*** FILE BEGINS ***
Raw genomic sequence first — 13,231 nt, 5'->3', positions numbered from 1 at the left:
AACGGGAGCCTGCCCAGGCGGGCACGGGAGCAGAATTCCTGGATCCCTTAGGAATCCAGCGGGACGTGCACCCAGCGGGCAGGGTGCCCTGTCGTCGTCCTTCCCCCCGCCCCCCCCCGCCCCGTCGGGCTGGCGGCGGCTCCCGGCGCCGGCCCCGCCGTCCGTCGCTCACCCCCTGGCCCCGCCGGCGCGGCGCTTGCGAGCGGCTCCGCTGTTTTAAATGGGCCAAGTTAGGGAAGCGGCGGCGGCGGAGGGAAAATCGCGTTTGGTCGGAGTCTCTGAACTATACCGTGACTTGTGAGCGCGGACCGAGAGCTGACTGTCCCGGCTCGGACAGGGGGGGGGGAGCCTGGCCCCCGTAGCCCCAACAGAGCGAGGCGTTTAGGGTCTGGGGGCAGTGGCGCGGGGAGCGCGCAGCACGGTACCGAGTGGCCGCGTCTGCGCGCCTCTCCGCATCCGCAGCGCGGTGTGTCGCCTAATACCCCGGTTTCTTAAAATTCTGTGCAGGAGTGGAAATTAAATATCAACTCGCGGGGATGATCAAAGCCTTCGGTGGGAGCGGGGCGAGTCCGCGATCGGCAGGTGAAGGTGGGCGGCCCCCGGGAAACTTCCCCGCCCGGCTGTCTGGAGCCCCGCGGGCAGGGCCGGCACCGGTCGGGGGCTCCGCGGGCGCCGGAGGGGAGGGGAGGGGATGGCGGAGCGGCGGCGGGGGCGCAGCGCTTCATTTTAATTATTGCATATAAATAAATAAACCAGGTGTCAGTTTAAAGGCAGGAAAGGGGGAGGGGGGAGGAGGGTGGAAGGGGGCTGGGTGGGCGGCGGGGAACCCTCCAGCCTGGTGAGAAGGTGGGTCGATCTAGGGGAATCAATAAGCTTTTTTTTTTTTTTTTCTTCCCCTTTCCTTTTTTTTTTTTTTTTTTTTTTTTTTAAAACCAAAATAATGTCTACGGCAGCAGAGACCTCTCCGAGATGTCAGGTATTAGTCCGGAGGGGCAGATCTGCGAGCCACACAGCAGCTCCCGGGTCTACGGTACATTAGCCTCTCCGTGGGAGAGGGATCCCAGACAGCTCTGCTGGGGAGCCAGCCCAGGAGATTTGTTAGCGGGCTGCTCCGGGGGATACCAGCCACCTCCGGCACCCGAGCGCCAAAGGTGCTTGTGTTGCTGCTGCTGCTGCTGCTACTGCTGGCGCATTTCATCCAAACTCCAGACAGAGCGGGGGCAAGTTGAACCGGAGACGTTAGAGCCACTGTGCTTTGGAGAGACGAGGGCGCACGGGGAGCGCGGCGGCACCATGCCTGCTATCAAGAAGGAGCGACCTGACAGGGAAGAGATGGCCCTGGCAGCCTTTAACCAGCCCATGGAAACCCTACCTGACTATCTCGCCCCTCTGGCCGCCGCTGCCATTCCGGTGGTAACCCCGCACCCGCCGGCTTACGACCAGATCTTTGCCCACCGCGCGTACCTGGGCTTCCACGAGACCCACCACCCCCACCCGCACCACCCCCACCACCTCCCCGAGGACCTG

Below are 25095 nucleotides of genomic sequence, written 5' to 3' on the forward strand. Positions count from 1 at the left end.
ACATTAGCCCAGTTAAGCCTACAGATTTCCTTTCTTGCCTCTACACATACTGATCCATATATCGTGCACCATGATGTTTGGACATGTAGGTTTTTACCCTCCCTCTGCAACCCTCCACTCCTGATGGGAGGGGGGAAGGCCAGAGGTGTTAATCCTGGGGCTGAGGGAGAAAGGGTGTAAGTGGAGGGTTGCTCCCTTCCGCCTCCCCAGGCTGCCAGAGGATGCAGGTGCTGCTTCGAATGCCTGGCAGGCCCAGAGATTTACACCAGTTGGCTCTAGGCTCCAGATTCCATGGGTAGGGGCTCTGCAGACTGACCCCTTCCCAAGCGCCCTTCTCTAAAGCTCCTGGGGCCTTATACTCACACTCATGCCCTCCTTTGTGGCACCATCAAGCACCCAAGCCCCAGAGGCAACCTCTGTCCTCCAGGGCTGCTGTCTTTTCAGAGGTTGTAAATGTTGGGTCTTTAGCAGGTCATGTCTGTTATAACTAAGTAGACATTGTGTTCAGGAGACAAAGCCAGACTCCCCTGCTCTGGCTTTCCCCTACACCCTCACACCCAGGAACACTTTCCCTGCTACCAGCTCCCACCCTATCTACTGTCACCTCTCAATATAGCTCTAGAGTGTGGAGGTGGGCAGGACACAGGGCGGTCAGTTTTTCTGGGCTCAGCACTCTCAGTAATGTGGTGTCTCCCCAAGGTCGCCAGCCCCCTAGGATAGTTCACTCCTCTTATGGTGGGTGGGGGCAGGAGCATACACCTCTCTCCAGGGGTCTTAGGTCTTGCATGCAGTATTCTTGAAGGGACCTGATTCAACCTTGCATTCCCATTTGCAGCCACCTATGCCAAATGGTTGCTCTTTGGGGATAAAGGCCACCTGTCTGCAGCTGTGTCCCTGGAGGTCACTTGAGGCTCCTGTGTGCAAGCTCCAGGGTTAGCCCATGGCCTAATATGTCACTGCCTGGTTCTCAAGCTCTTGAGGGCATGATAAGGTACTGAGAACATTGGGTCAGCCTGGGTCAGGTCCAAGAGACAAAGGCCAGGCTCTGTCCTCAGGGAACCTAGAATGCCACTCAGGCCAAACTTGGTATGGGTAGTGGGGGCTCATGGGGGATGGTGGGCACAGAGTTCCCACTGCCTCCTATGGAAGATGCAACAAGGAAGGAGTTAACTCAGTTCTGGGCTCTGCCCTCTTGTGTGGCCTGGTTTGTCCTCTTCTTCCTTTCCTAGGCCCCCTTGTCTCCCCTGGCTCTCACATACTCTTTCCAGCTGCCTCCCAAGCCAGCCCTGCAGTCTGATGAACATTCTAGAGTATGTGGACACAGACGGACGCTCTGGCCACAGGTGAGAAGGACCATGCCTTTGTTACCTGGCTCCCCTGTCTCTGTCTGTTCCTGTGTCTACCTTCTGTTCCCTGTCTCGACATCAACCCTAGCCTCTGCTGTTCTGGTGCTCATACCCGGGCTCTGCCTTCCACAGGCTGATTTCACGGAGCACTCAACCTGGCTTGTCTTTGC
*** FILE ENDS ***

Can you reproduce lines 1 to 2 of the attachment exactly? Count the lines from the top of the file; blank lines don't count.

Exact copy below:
Raw genomic sequence first — 13,231 nt, 5'->3', positions numbered from 1 at the left:
AACGGGAGCCTGCCCAGGCGGGCACGGGAGCAGAATTCCTGGATCCCTTAGGAATCCAGCGGGACGTGCACCCAGCGGGCAGGGTGCCCTGTCGTCGTCCTTCCCCCCGCCCCCCCCCGCCCCGTCGGGCTGGCGGCGGCTCCCGGCGCCGGCCCCGCCGTCCGTCGCTCACCCCCTGGCCCCGCCGGCGCGGCGCTTGCGAGCGGCTCCGCTGTTTTAAATGGGCCAAGTTAGGGAAGCGGCGGCGGCGGAGGGAAAATCGCGTTTGGTCGGAGTCTCTGAACTATACCGTGACTTGTGAGCGCGGACCGAGAGCTGACTGTCCCGGCTCGGACAGGGGGGGGGGAGCCTGGCCCCCGTAGCCCCAACAGAGCGAGGCGTTTAGGGTCTGGGGGCAGTGGCGCGGGGAGCGCGCAGCACGGTACCGAGTGGCCGCGTCTGCGCGCCTCTCCGCATCCGCAGCGCGGTGTGTCGCCTAATACCCCGGTTTCTTAAAATTCTGTGCAGGAGTGGAAATTAAATATCAACTCGCGGGGATGATCAAAGCCTTCGGTGGGAGCGGGGCGAGTCCGCGATCGGCAGGTGAAGGTGGGCGGCCCCCGGGAAACTTCCCCGCCCGGCTGTCTGGAGCCCCGCGGGCAGGGCCGGCACCGGTCGGGGGCTCCGCGGGCGCCGGAGGGGAGGGGAGGGGATGGCGGAGCGGCGGCGGGGGCGCAGCGCTTCATTTTAATTATTGCATATAAATAAATAAACCAGGTGTCAGTTTAAAGGCAGGAAAGGGGGAGGGGGGAGGAGGGTGGAAGGGGGCTGGGTGGGCGGCGGGGAACCCTCCAGCCTGGTGAGAAGGTGGGTCGATCTAGGGGAATCAATAAGCTTTTTTTTTTTTTTTTCTTCCCCTTTCCTTTTTTTTTTTTTTTTTTTTTTTTTTAAAACCAAAATAATGTCTACGGCAGCAGAGACCTCTCCGAGATGTCAGGTATTAGTCCGGAGGGGCAGATCTGCGAGCCACACAGCAGCTCCCGGGTCTACGGTACATTAGCCTCTCCGTGGGAGAGGGATCCCAGACAGCTCTGCTGGGGAGCCAGCCCAGGAGATTTGTTAGCGGGCTGCTCCGGGGGATACCAGCCACCTCCGGCACCCGAGCGCCAAAGGTGCTTGTGTTGCTGCTGCTGCTGCTGCTACTGCTGGCGCATTTCATCCAAACTCCAGACAGAGCGGGGGCAAGTTGAACCGGAGACGTTAGAGCCACTGTGCTTTGGAGAGACGAGGGCGCACGGGGAGCGCGGCGGCACCATGCCTGCTATCAAGAAGGAGCGACCTGACAGGGAAGAGATGGCCCTGGCAGCCTTTAACCAGCCCATGGAAACCCTACCTGACTATCTCGCCCCTCTGGCCGCCGCTGCCATTCCGGTGGTAACCCCGCACCCGCCGGCTTACGACCAGATCTTTGCCCACCGCGCGTACCTGGGCTTCCACGAGACCCACCACCCCCACCCGCACCACCCCCACCACCTCCCCGAGGACCTG